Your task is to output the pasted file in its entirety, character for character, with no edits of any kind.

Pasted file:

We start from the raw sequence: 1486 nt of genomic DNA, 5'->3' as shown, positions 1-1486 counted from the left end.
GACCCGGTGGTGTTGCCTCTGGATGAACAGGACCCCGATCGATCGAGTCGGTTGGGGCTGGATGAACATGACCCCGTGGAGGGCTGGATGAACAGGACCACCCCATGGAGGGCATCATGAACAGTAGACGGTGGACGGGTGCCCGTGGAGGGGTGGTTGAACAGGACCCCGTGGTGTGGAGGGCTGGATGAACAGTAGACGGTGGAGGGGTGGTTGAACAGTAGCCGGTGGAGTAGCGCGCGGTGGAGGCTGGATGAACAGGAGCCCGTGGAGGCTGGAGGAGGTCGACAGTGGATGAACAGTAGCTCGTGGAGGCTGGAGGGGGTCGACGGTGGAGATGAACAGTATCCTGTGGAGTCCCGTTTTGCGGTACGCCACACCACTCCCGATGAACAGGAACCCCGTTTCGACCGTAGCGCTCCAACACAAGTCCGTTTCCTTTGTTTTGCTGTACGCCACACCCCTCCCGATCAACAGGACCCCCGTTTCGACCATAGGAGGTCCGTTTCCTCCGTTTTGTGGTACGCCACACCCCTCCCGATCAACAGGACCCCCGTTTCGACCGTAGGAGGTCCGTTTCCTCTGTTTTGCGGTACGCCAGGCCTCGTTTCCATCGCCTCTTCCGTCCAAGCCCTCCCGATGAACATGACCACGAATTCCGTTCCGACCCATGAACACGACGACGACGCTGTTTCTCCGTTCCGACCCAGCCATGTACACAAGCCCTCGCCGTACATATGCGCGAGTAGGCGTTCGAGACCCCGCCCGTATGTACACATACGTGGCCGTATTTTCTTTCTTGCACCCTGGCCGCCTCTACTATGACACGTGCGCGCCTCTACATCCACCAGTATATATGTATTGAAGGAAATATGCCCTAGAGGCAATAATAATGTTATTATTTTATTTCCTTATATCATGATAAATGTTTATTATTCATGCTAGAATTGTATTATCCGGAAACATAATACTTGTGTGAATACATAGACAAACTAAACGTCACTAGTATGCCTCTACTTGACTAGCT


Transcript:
We start from the raw sequence: 1486 nt of genomic DNA, 5'->3' as shown, positions 1-1486 counted from the left end.
GACCCGGTGGTGTTGCCTCTGGATGAACAGGACCCCGATCGATCGAGTCGGTTGGGGCTGGATGAACATGACCCCGTGGAGGGCTGGATGAACAGGACCACCCCATGGAGGGCATCATGAACAGTAGACGGTGGACGGGTGCCCGTGGAGGGGTGGTTGAACAGGACCCCGTGGTGTGGAGGGCTGGATGAACAGTAGACGGTGGAGGGGTGGTTGAACAGTAGCCGGTGGAGTAGCGCGCGGTGGAGGCTGGATGAACAGGAGCCCGTGGAGGCTGGAGGAGGTCGACAGTGGATGAACAGTAGCTCGTGGAGGCTGGAGGGGGTCGACGGTGGAGATGAACAGTATCCTGTGGAGTCCCGTTTTGCGGTACGCCACACCACTCCCGATGAACAGGAACCCCGTTTCGACCGTAGCGCTCCAACACAAGTCCGTTTCCTTTGTTTTGCTGTACGCCACACCCCTCCCGATCAACAGGACCCCCGTTTCGACCATAGGAGGTCCGTTTCCTCCGTTTTGTGGTACGCCACACCCCTCCCGATCAACAGGACCCCCGTTTCGACCGTAGGAGGTCCGTTTCCTCTGTTTTGCGGTACGCCAGGCCTCGTTTCCATCGCCTCTTCCGTCCAAGCCCTCCCGATGAACATGACCACGAATTCCGTTCCGACCCATGAACACGACGACGACGCTGTTTCTCCGTTCCGACCCAGCCATGTACACAAGCCCTCGCCGTACATATGCGCGAGTAGGCGTTCGAGACCCCGCCCGTATGTACACATACGTGGCCGTATTTTCTTTCTTGCACCCTGGCCGCCTCTACTATGACACGTGCGCGCCTCTACATCCACCAGTATATATGTATTGAAGGAAATATGCCCTAGAGGCAATAATAATGTTATTATTTTATTTCCTTATATCATGATAAATGTTTATTATTCATGCTAGAATTGTATTATCCGGAAACATAATACTTGTGTGAATACATAGACAAACTAAACGTCACTAGTATGCCTCTACTTGACTAGCT